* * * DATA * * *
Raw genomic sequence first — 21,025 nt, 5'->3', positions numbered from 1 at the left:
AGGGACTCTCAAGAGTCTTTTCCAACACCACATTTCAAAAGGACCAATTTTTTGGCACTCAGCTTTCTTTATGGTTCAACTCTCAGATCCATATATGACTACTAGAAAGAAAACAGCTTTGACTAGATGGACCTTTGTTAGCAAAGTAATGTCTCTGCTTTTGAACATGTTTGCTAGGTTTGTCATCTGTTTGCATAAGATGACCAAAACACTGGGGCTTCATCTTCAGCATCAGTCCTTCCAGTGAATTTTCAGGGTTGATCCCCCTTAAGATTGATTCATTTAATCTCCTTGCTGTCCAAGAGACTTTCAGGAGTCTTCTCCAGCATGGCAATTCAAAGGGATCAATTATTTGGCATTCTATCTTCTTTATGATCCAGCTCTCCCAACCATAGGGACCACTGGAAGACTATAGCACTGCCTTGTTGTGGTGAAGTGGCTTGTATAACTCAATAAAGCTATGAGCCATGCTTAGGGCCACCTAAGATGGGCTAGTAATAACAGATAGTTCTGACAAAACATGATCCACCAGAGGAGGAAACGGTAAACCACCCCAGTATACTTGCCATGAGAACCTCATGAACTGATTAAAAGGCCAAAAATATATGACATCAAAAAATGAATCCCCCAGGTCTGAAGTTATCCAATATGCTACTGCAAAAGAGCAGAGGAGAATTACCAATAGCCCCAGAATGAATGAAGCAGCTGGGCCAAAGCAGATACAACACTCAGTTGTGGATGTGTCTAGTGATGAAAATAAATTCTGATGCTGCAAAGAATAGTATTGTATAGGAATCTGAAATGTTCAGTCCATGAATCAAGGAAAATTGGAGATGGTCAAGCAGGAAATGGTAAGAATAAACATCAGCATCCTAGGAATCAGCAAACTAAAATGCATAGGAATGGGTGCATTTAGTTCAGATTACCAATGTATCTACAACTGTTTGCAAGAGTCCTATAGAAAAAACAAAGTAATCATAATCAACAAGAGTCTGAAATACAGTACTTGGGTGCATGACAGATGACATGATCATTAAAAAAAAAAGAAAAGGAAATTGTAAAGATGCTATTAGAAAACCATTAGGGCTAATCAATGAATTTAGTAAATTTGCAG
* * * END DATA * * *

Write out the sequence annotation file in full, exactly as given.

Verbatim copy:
Raw genomic sequence first — 21,025 nt, 5'->3', positions numbered from 1 at the left:
AGGGACTCTCAAGAGTCTTTTCCAACACCACATTTCAAAAGGACCAATTTTTTGGCACTCAGCTTTCTTTATGGTTCAACTCTCAGATCCATATATGACTACTAGAAAGAAAACAGCTTTGACTAGATGGACCTTTGTTAGCAAAGTAATGTCTCTGCTTTTGAACATGTTTGCTAGGTTTGTCATCTGTTTGCATAAGATGACCAAAACACTGGGGCTTCATCTTCAGCATCAGTCCTTCCAGTGAATTTTCAGGGTTGATCCCCCTTAAGATTGATTCATTTAATCTCCTTGCTGTCCAAGAGACTTTCAGGAGTCTTCTCCAGCATGGCAATTCAAAGGGATCAATTATTTGGCATTCTATCTTCTTTATGATCCAGCTCTCCCAACCATAGGGACCACTGGAAGACTATAGCACTGCCTTGTTGTGGTGAAGTGGCTTGTATAACTCAATAAAGCTATGAGCCATGCTTAGGGCCACCTAAGATGGGCTAGTAATAACAGATAGTTCTGACAAAACATGATCCACCAGAGGAGGAAACGGTAAACCACCCCAGTATACTTGCCATGAGAACCTCATGAACTGATTAAAAGGCCAAAAATATATGACATCAAAAAATGAATCCCCCAGGTCTGAAGTTATCCAATATGCTACTGCAAAAGAGCAGAGGAGAATTACCAATAGCCCCAGAATGAATGAAGCAGCTGGGCCAAAGCAGATACAACACTCAGTTGTGGATGTGTCTAGTGATGAAAATAAATTCTGATGCTGCAAAGAATAGTATTGTATAGGAATCTGAAATGTTCAGTCCATGAATCAAGGAAAATTGGAGATGGTCAAGCAGGAAATGGTAAGAATAAACATCAGCATCCTAGGAATCAGCAAACTAAAATGCATAGGAATGGGTGCATTTAGTTCAGATTACCAATGTATCTACAACTGTTTGCAAGAGTCCTATAGAAAAAACAAAGTAATCATAATCAACAAGAGTCTGAAATACAGTACTTGGGTGCATGACAGATGACATGATCATTAAAAAAAAAAGAAAAGGAAATTGTAAAGATGCTATTAGAAAACCATTAGGGCTAATCAATGAATTTAGTAAATTTGCAG